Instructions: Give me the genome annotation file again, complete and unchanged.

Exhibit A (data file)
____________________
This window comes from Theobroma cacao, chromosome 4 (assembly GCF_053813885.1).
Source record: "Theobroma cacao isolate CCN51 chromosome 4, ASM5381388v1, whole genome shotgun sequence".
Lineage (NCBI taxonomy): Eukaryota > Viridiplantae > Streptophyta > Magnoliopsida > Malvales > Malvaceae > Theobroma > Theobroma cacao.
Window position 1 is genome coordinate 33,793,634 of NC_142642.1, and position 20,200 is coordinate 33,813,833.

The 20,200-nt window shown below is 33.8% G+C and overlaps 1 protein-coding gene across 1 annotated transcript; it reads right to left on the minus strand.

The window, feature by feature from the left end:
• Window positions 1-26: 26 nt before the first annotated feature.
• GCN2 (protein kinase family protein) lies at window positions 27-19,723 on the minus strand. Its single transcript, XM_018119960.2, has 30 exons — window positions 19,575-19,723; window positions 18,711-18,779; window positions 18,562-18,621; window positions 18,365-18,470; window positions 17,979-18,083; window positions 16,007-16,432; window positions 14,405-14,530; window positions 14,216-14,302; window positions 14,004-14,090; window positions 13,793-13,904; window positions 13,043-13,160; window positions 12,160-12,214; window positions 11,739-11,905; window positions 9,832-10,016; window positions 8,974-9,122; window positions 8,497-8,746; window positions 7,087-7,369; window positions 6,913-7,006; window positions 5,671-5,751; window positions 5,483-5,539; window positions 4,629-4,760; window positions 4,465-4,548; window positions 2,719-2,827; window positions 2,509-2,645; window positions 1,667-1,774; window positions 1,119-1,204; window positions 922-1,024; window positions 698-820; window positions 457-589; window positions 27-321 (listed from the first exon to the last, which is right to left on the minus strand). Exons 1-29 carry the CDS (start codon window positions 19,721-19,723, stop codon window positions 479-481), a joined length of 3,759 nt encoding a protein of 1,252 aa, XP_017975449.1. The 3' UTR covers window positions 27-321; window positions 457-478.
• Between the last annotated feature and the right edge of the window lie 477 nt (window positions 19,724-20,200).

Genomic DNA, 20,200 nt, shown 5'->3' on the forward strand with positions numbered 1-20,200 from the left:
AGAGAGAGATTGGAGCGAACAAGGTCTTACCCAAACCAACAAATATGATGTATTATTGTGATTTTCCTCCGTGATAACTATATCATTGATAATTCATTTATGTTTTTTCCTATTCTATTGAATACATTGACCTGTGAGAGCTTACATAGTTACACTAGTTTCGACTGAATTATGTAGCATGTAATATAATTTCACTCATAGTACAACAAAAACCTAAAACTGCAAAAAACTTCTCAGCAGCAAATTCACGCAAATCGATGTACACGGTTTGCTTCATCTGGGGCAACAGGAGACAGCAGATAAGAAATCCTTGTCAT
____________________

This window comes from Theobroma cacao, chromosome 4 (assembly GCF_053813885.1).
Source record: "Theobroma cacao isolate CCN51 chromosome 4, ASM5381388v1, whole genome shotgun sequence".
Lineage (NCBI taxonomy): Eukaryota > Viridiplantae > Streptophyta > Magnoliopsida > Malvales > Malvaceae > Theobroma > Theobroma cacao.
Window position 1 is genome coordinate 33,793,634 of NC_142642.1, and position 20,200 is coordinate 33,813,833.

The 20,200-nt window shown below is 33.8% G+C and overlaps 1 protein-coding gene across 1 annotated transcript; it reads right to left on the minus strand.

The window, feature by feature from the left end:
• Window positions 1-26: 26 nt before the first annotated feature.
• GCN2 (protein kinase family protein) lies at window positions 27-19,723 on the minus strand. Its single transcript, XM_018119960.2, has 30 exons — window positions 19,575-19,723; window positions 18,711-18,779; window positions 18,562-18,621; window positions 18,365-18,470; window positions 17,979-18,083; window positions 16,007-16,432; window positions 14,405-14,530; window positions 14,216-14,302; window positions 14,004-14,090; window positions 13,793-13,904; window positions 13,043-13,160; window positions 12,160-12,214; window positions 11,739-11,905; window positions 9,832-10,016; window positions 8,974-9,122; window positions 8,497-8,746; window positions 7,087-7,369; window positions 6,913-7,006; window positions 5,671-5,751; window positions 5,483-5,539; window positions 4,629-4,760; window positions 4,465-4,548; window positions 2,719-2,827; window positions 2,509-2,645; window positions 1,667-1,774; window positions 1,119-1,204; window positions 922-1,024; window positions 698-820; window positions 457-589; window positions 27-321 (listed from the first exon to the last, which is right to left on the minus strand). Exons 1-29 carry the CDS (start codon window positions 19,721-19,723, stop codon window positions 479-481), a joined length of 3,759 nt encoding a protein of 1,252 aa, XP_017975449.1. The 3' UTR covers window positions 27-321; window positions 457-478.
• Between the last annotated feature and the right edge of the window lie 477 nt (window positions 19,724-20,200).

Genomic DNA, 20,200 nt, shown 5'->3' on the forward strand with positions numbered 1-20,200 from the left:
AGAGAGAGATTGGAGCGAACAAGGTCTTACCCAAACCAACAAATATGATGTATTATTGTGATTTTCCTCCGTGATAACTATATCATTGATAATTCATTTATGTTTTTTCCTATTCTATTGAATACATTGACCTGTGAGAGCTTACATAGTTACACTAGTTTCGACTGAATTATGTAGCATGTAATATAATTTCACTCATAGTACAACAAAAACCTAAAACTGCAAAAAACTTCTCAGCAGCAAATTCACGCAAATCGATGTACACGGTTTGCTTCATCTGGGGCAACAGGAGACAGCAGATAAGAAATCCTTGTCAT